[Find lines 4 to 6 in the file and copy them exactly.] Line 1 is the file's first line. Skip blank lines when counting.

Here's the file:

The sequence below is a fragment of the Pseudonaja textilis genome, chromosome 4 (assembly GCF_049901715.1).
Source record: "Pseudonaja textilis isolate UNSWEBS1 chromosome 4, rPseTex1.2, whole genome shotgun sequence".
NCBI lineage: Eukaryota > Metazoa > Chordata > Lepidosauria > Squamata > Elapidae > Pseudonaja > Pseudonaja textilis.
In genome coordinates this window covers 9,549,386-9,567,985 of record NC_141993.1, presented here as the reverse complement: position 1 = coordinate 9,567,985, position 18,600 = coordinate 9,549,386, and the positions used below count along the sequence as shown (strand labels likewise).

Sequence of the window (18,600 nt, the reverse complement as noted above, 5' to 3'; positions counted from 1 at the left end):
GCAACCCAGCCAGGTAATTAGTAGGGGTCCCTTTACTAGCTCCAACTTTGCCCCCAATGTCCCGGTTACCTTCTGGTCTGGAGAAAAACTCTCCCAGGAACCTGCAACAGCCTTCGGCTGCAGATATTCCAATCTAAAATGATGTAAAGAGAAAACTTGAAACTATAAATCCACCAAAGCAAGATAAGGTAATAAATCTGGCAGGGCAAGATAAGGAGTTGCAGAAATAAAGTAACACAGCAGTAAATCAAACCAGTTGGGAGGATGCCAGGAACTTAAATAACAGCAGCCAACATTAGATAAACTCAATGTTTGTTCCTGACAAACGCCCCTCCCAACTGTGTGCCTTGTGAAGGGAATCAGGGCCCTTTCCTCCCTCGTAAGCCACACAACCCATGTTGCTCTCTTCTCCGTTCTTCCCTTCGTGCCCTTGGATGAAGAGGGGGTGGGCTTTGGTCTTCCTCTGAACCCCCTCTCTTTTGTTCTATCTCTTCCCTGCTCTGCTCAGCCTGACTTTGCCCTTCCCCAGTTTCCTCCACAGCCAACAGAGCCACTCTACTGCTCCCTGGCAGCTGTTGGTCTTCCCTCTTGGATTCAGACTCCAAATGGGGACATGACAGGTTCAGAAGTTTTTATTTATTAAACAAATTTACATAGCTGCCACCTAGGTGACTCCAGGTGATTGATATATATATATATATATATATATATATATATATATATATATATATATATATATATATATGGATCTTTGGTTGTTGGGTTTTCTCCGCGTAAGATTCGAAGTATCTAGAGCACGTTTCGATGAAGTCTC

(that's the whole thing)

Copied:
In genome coordinates this window covers 9,549,386-9,567,985 of record NC_141993.1, presented here as the reverse complement: position 1 = coordinate 9,567,985, position 18,600 = coordinate 9,549,386, and the positions used below count along the sequence as shown (strand labels likewise).

Sequence of the window (18,600 nt, the reverse complement as noted above, 5' to 3'; positions counted from 1 at the left end):
GCAACCCAGCCAGGTAATTAGTAGGGGTCCCTTTACTAGCTCCAACTTTGCCCCCAATGTCCCGGTTACCTTCTGGTCTGGAGAAAAACTCTCCCAGGAACCTGCAACAGCCTTCGGCTGCAGATATTCCAATCTAAAATGATGTAAAGAGAAAACTTGAAACTATAAATCCACCAAAGCAAGATAAGGTAATAAATCTGGCAGGGCAAGATAAGGAGTTGCAGAAATAAAGTAACACAGCAGTAAATCAAACCAGTTGGGAGGATGCCAGGAACTTAAATAACAGCAGCCAACATTAGATAAACTCAATGTTTGTTCCTGACAAACGCCCCTCCCAACTGTGTGCCTTGTGAAGGGAATCAGGGCCCTTTCCTCCCTCGTAAGCCACACAACCCATGTTGCTCTCTTCTCCGTTCTTCCCTTCGTGCCCTTGGATGAAGAGGGGGTGGGCTTTGGTCTTCCTCTGAACCCCCTCTCTTTTGTTCTATCTCTTCCCTGCTCTGCTCAGCCTGACTTTGCCCTTCCCCAGTTTCCTCCACAGCCAACAGAGCCACTCTACTGCTCCCTGGCAGCTGTTGGTCTTCCCTCTTGGATTCAGACTCCAAATGGGGACATGACAGGTTCAGAAGTTTTTATTTATTAAACAAATTTACATAGCTGCCACCTAGGTGACTCCAGGTGATTGATATATATATATATATATATATATATATATATATATATATATATATATATATATATATATGGATCTTTGGTTGTTGGGTTTTCTCCGCGTAAGATTCGAAGTATCTAGAGCACGTTTCGATGAAGTCTC